How Liquidation Preferences Work
Liquidation preferences are a key term in the definition of preferred stock (it’s generally acknowledged to be the second most important economic term). Earlier, I wrote about this and other terms in a post on negotiating a term sheet, but here I want to give some specific examples to illustrate why this is such an important term.
You probably already know this, but it’s worth repeating that liquidation preference refers to the procedure for paying investors off in a sale or winding up of the company. It typically includes two components: a preference (which is an amount that gets paid before others) and participation (the ability to “double dip”). Many folks have written on preferences in terms of definitions, so instead I’m going to give some simple examples.
For simplicity sake, imagine a VC has $10MM invested in one class of preferred stock in a company, owns 40% and the company is sold for $50MM. Here’s how the three different scenarios in my previous post work (in a specific example):
(1) 1x preference w/ no participation. In this case, the VC has the choice to take $10MM (their 1x preference) or to convert to common and take $20MM (40% of the $50MM). Obviously, they’d want to do the latter. You might ask, what’s the value of the preference? Well, imagine if the company were sold for $15MM—in that case the VC would take the $10MM preference which would mean they really own 67% of the economics (not the 40% shown on the cap table).
(2) 1x preference capped at 2x with participation. In that case, the VC would get $10MM off the top (1x preference) and then get 40% of the rest (or $16MM) but here the cap kicks in so instead of getting the extra $16MM, the VC would get only an additional $10MM for a total of $20MM (or 2x). It’s helpful to look at a table of outcomes here:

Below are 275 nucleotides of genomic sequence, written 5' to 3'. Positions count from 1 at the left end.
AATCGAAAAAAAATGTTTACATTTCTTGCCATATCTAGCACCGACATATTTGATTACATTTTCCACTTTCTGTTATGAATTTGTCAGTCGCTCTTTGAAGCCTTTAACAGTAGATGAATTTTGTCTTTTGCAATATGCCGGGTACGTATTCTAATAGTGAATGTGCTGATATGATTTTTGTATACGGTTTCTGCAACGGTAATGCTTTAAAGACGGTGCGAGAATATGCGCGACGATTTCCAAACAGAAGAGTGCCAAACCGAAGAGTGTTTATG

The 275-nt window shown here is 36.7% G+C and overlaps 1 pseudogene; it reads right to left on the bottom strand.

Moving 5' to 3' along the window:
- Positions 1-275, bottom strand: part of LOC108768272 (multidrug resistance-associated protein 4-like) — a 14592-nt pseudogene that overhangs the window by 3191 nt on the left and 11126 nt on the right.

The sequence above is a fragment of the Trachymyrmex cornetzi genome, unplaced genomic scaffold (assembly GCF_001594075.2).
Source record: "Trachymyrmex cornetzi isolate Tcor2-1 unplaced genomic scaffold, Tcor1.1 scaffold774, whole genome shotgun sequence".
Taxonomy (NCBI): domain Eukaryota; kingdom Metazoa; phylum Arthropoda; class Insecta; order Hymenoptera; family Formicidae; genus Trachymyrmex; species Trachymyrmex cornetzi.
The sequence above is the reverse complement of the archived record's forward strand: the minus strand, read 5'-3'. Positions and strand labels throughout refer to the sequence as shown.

Sale As Preferred As Common 10 10 4 20 14 8 30 18 12 35 20 14 40 20 16 50 20 20 60 20 24 70 20 28 80 20 32 90 20 36 100 20 40
The first column is the sale price, the second is the the value to the VC “as preferred” and the right column is the value to the VC if they convert to common (which they always have an option to do). You’ll see how the cap creates a “donut hole” where the VC receives the same amount whether the company is sold for $35MM or $50MM (because the VC would convert to common in any sale over $50MM).
(3) 1x preference with participation and no cap. In this case, the VC gets $10MM off the top, then they convert to common and get 40% of the rest (or $16MM) for a total of $26MM. In this case, the VC gets 52% as opposed to the 40% shown on the cap table. You can see with this simple example how the liquidation preference can add substantial returns for investors (which all comes out of the pocket of common).
So my view is that, no participation is the best option for common, followed by a cap and the worst deal is the no cap participation scenario.
Lastly, I would like to give a caveat on the cap scenario which is that the donut hole sometimes creates an unwelcome incentive. Imagine in the above example if there were two deals on the table: one for $35MM in cash and another for $35MM in cash plus a $15MM earn out. Further, imagine that the $35MM all cash deal is slightly more likely to close. In that scenario, the VC would be inclined to take the lower priced deal (remember they get paid the same in both scenario) but common would probably go for the higher deal.